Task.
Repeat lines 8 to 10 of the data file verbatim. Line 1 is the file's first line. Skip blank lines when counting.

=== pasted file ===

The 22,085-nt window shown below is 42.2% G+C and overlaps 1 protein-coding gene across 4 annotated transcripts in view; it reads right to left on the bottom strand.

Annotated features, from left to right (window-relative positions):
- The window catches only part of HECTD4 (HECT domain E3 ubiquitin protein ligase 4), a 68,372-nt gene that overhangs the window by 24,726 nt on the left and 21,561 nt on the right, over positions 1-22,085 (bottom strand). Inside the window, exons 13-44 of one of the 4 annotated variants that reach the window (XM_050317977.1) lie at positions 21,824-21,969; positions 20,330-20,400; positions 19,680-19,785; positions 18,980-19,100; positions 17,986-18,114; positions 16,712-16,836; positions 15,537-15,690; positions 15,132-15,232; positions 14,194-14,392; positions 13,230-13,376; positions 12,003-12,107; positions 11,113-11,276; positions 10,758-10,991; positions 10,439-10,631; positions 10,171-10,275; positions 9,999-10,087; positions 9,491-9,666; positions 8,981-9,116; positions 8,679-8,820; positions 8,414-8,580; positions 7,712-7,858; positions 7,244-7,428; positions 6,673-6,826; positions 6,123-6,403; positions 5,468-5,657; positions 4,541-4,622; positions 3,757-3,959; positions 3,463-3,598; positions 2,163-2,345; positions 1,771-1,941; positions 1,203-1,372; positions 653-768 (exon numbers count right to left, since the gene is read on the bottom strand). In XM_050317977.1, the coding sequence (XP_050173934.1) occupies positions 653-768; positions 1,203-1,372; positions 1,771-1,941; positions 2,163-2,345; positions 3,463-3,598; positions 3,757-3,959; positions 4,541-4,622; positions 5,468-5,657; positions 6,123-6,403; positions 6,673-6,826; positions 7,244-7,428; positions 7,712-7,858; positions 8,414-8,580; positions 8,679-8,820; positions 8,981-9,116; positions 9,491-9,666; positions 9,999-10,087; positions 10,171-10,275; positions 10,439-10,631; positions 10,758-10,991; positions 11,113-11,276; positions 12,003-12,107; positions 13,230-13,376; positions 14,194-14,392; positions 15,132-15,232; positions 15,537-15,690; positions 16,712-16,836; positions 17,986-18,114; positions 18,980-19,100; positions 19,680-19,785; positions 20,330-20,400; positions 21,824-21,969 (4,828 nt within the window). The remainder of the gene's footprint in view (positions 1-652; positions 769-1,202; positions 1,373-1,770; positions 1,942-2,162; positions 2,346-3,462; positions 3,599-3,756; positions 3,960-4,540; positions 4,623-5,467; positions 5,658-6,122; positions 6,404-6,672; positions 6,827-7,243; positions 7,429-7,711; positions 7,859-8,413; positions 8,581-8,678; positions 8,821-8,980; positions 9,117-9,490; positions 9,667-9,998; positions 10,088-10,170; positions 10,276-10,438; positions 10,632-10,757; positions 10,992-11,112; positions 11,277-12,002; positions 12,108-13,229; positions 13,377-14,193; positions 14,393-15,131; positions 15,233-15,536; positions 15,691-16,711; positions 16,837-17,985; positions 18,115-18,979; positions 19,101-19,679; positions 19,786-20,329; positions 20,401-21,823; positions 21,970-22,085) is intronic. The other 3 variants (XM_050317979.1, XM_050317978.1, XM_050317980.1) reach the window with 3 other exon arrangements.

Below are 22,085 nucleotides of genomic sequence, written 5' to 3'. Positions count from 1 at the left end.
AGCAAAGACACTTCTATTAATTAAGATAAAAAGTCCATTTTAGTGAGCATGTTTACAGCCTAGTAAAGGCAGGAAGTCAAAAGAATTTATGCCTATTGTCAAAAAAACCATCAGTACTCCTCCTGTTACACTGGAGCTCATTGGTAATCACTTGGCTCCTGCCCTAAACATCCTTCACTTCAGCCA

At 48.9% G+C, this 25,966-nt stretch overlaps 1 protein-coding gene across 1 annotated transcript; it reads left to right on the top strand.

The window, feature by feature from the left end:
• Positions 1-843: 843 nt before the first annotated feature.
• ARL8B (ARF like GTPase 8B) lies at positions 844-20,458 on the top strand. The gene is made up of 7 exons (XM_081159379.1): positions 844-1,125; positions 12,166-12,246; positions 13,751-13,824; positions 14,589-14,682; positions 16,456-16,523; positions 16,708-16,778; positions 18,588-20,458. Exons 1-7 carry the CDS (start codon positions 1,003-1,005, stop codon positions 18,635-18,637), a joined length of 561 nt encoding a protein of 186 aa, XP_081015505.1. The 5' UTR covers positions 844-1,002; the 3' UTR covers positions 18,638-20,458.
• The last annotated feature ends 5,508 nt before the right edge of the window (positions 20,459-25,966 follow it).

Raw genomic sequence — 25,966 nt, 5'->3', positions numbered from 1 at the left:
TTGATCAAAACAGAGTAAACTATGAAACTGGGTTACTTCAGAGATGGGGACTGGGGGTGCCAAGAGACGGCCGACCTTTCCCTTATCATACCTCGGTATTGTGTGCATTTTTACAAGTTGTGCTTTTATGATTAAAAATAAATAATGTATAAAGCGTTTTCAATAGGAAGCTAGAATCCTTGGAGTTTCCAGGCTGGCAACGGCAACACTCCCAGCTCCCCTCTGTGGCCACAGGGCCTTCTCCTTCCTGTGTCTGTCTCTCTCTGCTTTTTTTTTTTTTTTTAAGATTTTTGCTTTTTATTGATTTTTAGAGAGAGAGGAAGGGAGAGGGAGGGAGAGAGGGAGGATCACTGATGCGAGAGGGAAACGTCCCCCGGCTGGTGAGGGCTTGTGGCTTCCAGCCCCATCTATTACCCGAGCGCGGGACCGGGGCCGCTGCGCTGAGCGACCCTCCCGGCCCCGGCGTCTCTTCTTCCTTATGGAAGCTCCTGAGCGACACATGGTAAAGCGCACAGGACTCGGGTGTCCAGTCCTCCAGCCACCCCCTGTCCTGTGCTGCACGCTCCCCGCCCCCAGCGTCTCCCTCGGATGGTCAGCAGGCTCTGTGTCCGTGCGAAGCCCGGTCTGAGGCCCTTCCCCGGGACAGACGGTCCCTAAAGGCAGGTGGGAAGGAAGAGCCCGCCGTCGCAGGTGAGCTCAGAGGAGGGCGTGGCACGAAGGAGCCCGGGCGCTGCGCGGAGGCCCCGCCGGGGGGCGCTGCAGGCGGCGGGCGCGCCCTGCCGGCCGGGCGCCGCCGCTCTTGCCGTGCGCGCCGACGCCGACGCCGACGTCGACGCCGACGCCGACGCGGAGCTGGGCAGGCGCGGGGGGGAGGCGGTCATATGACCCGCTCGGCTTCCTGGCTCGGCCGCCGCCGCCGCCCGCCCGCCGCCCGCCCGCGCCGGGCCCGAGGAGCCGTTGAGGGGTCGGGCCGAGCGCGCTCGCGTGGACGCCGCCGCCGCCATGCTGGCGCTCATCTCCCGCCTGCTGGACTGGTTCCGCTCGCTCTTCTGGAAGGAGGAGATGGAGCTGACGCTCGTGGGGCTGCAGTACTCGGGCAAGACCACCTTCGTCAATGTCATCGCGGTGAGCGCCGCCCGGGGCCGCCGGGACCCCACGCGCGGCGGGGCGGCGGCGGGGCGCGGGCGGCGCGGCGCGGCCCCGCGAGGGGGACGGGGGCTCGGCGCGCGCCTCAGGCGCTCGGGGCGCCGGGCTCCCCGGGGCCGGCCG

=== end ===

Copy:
• Positions 1-843: 843 nt before the first annotated feature.
• ARL8B (ARF like GTPase 8B) lies at positions 844-20,458 on the top strand. The gene is made up of 7 exons (XM_081159379.1): positions 844-1,125; positions 12,166-12,246; positions 13,751-13,824; positions 14,589-14,682; positions 16,456-16,523; positions 16,708-16,778; positions 18,588-20,458. Exons 1-7 carry the CDS (start codon positions 1,003-1,005, stop codon positions 18,635-18,637), a joined length of 561 nt encoding a protein of 186 aa, XP_081015505.1. The 5' UTR covers positions 844-1,002; the 3' UTR covers positions 18,638-20,458.
• The last annotated feature ends 5,508 nt before the right edge of the window (positions 20,459-25,966 follow it).